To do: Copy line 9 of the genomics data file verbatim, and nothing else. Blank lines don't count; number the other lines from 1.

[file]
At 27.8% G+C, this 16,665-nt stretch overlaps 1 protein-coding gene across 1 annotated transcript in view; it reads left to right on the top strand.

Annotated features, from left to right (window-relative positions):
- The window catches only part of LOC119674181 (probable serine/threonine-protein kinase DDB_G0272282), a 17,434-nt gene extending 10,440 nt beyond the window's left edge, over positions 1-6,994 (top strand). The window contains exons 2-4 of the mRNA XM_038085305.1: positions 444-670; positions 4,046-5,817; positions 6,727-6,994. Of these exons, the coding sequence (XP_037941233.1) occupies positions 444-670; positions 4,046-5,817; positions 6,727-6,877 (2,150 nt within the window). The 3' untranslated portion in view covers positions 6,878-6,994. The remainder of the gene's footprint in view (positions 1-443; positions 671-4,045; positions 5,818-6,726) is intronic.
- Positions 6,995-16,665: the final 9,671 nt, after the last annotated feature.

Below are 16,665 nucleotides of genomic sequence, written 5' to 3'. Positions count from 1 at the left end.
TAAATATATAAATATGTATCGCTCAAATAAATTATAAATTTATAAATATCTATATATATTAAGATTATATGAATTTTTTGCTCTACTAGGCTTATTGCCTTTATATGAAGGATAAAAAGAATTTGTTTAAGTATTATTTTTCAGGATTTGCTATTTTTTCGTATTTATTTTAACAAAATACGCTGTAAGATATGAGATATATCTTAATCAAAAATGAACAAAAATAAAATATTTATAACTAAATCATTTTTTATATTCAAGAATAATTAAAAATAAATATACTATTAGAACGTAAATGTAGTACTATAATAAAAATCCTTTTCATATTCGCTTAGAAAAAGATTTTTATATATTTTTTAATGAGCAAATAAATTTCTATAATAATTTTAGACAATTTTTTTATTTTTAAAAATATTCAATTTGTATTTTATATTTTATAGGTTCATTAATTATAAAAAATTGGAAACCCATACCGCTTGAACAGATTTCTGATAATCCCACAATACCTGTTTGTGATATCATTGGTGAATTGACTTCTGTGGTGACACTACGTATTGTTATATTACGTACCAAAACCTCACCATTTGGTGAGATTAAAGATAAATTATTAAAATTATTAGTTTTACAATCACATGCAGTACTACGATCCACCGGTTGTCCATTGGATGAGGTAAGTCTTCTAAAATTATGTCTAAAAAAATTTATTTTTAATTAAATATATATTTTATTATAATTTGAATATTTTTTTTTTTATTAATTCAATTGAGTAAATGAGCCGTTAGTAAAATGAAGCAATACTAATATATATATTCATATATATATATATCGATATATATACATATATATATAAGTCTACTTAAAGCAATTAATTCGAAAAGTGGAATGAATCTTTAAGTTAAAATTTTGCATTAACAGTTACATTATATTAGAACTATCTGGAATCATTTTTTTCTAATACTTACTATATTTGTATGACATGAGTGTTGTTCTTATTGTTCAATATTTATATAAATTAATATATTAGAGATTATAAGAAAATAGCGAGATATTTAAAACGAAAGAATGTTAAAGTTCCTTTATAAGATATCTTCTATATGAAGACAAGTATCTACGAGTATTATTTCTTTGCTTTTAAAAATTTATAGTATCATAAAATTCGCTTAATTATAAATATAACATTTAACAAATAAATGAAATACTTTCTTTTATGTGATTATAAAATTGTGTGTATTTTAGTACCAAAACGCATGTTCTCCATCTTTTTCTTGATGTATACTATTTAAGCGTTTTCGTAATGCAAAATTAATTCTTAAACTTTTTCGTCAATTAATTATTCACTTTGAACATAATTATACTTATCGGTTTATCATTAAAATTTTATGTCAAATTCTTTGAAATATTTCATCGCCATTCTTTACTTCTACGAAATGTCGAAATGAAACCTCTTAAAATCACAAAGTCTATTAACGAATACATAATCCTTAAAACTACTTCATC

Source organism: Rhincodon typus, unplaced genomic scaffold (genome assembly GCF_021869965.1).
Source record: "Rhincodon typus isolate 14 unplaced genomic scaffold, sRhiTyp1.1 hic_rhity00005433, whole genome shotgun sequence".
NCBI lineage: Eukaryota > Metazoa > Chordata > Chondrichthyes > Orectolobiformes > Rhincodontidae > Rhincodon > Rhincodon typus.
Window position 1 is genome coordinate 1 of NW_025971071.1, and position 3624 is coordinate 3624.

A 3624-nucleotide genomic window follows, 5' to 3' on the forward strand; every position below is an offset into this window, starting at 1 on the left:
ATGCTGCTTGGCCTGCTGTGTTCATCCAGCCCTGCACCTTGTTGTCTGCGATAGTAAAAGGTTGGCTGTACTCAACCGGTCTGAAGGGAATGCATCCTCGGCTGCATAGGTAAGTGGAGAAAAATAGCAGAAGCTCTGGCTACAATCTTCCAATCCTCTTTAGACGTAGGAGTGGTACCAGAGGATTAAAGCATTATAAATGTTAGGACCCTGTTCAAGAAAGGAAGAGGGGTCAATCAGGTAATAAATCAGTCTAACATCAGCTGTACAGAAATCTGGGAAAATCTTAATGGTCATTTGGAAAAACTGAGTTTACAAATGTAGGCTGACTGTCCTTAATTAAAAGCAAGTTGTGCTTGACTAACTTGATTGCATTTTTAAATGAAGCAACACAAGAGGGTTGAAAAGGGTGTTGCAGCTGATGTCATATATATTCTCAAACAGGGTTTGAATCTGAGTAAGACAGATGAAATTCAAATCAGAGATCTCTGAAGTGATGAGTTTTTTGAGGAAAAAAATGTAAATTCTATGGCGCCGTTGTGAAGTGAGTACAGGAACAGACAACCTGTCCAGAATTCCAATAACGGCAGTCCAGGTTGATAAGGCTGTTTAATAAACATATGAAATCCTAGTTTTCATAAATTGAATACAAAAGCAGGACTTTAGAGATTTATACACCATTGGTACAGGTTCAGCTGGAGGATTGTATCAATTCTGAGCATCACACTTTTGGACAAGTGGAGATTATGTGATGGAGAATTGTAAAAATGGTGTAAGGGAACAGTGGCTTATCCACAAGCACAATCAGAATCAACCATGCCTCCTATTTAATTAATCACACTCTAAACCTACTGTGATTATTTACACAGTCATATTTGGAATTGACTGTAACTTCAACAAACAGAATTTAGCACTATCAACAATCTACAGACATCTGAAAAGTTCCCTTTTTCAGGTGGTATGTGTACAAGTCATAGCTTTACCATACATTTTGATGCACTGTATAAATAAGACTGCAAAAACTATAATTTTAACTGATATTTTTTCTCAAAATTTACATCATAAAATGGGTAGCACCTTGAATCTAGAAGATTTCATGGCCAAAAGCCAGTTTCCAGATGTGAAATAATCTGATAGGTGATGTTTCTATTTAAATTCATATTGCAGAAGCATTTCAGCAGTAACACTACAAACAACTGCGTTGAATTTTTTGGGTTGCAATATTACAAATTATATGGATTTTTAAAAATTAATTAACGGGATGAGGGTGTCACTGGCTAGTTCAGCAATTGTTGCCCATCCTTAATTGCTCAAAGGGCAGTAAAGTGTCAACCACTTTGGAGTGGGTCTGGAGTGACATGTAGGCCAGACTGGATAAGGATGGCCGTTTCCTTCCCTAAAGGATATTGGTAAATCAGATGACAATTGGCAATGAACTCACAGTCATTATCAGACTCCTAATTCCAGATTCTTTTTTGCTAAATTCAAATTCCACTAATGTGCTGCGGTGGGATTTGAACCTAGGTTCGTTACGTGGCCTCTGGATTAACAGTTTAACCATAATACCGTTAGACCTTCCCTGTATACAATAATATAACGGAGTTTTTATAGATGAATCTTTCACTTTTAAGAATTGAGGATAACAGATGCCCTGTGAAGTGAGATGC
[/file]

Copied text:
NCBI lineage: Eukaryota > Metazoa > Chordata > Chondrichthyes > Orectolobiformes > Rhincodontidae > Rhincodon > Rhincodon typus.